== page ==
With her geometric—and sometimes disorienting—style, Mernet Larsen (BFA ‘62) has created a legacy over the past 50 years of her career.
Recently, the Tampa Museum of Art exhibited Mernet Larsen: Getting Measured, a survey of the artist’s works from her decades-long career. The retrospective exhibit included works as early as her high school years to works finished in 2017.
“Art was a way I could give form to my life,” Larsen said. “I was going to use it as a tool to find meaning and make everything seem whole.”
Larsen’s work resides in collections at museums such as the Whitney Museum of American Art in New York City, the Walker Art Center in Minneapolis, the Los Angeles County Museum of Art, and the Museum of Fine Arts, St. Petersburg.
The artist is inspired by a variety of styles of art, including early Renaissance art and the geometric abstractions of Russian artist El Lissitzky. Larsen often conveys a feeling of vertigo in her works and wants each event captured in her paintings to be a singular, object-like entity.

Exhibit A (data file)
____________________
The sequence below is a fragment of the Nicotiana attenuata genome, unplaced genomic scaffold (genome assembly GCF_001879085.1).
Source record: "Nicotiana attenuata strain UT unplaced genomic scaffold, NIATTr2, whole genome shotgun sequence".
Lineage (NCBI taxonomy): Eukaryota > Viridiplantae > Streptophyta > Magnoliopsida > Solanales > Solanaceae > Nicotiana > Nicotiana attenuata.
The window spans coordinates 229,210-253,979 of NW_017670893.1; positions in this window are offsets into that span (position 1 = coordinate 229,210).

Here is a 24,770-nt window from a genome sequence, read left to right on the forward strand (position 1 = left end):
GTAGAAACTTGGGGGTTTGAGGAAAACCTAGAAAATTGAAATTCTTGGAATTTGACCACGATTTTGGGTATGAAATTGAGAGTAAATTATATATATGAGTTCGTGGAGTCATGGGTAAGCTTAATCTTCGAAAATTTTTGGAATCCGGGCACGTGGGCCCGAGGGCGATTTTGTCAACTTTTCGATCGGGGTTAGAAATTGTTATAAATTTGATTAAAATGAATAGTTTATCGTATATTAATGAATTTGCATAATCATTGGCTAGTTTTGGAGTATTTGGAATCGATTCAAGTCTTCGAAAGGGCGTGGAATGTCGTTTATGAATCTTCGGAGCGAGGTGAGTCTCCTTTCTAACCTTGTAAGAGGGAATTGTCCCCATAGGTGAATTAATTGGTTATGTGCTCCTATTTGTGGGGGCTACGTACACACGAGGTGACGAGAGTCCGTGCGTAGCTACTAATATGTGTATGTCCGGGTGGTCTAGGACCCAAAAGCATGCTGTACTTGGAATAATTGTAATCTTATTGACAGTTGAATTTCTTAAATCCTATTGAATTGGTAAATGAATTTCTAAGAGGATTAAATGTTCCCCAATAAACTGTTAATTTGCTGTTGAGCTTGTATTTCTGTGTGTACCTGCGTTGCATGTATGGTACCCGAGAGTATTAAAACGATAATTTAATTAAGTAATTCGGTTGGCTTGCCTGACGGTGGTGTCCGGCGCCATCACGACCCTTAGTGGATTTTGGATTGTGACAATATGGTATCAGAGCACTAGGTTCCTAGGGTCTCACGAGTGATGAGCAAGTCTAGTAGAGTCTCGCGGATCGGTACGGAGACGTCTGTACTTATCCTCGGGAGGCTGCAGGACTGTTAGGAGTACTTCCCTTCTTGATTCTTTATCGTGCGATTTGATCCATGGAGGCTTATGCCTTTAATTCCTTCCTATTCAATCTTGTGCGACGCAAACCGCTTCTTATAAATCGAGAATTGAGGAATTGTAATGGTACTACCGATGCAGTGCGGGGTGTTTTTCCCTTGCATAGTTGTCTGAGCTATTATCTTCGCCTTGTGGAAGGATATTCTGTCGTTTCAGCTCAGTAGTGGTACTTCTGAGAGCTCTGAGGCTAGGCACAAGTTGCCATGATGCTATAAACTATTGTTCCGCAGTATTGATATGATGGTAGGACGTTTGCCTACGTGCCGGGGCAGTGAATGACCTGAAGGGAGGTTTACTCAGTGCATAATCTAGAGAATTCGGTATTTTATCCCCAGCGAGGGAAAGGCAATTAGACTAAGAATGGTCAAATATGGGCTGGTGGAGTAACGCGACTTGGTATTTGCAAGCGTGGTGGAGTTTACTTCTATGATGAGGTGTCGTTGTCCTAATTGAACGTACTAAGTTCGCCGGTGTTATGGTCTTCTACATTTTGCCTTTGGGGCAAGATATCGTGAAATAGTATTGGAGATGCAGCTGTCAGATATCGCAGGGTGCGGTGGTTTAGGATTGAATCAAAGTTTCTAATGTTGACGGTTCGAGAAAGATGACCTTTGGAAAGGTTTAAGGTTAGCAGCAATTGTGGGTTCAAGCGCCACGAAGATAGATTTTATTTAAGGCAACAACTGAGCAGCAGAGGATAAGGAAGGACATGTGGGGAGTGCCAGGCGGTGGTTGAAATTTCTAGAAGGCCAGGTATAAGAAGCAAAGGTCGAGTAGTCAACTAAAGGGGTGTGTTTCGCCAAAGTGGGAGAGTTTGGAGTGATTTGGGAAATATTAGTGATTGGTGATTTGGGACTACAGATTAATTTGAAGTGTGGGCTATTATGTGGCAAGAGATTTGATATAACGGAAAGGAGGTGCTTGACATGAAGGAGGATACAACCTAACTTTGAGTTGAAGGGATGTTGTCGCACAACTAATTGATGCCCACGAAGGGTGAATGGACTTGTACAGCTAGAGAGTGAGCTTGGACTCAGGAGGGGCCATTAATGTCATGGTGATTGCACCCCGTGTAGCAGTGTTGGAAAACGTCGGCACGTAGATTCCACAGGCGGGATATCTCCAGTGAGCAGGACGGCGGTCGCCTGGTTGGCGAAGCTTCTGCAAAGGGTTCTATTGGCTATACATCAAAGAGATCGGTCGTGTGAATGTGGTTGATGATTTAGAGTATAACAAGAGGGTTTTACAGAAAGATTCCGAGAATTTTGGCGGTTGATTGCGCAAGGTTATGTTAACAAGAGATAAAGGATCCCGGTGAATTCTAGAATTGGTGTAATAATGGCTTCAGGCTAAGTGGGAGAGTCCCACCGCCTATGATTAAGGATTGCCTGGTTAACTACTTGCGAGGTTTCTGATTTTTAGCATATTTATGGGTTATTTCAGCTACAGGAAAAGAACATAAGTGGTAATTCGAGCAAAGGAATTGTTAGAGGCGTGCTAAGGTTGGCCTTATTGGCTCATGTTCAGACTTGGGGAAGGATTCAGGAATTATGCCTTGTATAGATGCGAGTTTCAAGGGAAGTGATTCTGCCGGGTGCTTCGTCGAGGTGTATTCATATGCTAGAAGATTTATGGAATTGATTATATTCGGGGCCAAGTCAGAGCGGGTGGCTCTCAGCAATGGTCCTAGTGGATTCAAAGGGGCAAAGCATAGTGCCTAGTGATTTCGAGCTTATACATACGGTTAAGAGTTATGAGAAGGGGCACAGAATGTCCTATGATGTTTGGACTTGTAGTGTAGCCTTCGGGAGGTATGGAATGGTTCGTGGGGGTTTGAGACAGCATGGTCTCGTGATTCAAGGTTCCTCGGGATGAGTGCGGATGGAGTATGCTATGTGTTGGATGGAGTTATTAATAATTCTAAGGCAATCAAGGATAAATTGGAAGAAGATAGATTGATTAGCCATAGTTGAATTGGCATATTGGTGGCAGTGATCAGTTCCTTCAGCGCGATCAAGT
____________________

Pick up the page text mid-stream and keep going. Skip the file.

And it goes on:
Larsen began her journey as an artist while earning her Bachelor of Fine Arts at the University of Florida. She says that the people in the art department inspired her to continue making the art and becoming an artist. The renowned painter and UF professor Hiram Williams was particularly influential for Larsen.
“He taught me that you could deal with representation without having to be conventional,” she said. “Then, my path became how to reinvent the conventional view.”
Larsen is now a professor at the University of South Florida, where she inspires students to use art as their guide. UF School of Art + Art History students traveled to meet the artist and see the exhibition with UF Professor Richard Heipp before the close of the show.
“Don’t let somebody tell you what art is,” she said. “When you are a student, use the art to help you realize who you are. Use it as a method for discovering the world.”